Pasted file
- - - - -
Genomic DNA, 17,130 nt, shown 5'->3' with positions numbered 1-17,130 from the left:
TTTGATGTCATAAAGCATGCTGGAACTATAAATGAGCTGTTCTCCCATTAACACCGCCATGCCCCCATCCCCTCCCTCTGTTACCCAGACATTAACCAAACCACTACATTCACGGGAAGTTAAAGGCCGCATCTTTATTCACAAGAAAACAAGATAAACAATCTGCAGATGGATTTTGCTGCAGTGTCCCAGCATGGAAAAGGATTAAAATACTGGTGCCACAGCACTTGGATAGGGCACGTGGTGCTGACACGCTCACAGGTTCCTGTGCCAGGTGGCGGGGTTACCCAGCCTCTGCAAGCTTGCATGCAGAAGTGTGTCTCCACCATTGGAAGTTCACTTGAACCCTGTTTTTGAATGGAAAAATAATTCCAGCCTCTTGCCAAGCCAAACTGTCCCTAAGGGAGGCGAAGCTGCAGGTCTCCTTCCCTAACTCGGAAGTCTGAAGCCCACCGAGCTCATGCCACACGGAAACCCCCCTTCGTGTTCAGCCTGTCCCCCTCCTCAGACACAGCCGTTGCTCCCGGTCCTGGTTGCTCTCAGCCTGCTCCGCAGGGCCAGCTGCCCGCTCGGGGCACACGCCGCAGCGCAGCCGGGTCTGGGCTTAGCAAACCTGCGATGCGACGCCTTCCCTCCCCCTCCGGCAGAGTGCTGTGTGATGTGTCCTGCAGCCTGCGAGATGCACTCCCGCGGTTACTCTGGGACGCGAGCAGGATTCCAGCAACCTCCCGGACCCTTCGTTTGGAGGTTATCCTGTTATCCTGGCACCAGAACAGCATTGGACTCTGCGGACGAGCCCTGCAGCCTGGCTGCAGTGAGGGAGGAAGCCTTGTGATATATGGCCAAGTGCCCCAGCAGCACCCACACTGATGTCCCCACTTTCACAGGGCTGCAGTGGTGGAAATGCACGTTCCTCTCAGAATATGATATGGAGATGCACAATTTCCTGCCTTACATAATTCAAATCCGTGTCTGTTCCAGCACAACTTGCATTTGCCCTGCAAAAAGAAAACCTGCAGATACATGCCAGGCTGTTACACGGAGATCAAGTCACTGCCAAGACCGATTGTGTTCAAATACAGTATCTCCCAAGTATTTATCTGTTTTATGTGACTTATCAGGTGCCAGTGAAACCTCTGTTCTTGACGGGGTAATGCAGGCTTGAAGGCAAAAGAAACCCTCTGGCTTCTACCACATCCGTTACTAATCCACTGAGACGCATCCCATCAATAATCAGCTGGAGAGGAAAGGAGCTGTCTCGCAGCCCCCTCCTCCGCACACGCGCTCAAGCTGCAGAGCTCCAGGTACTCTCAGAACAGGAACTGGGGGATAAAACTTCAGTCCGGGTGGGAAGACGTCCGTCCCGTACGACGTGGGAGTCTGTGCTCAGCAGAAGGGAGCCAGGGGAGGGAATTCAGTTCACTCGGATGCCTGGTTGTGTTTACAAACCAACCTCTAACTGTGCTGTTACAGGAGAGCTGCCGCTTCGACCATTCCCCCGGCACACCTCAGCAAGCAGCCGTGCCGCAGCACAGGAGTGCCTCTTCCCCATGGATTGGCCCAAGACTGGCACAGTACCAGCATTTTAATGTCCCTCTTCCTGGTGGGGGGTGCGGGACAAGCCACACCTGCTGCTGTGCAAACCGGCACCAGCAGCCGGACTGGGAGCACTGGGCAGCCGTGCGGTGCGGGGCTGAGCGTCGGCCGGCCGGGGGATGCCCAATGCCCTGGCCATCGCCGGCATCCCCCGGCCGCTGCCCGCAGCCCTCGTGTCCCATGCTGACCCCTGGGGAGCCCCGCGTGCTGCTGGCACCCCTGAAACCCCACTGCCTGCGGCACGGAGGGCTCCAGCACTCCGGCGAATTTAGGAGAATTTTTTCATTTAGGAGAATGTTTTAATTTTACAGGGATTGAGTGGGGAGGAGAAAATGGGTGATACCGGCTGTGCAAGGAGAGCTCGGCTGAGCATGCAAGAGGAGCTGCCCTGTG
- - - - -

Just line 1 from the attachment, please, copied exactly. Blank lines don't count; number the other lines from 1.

Genomic DNA, 17,130 nt, shown 5'->3' with positions numbered 1-17,130 from the left: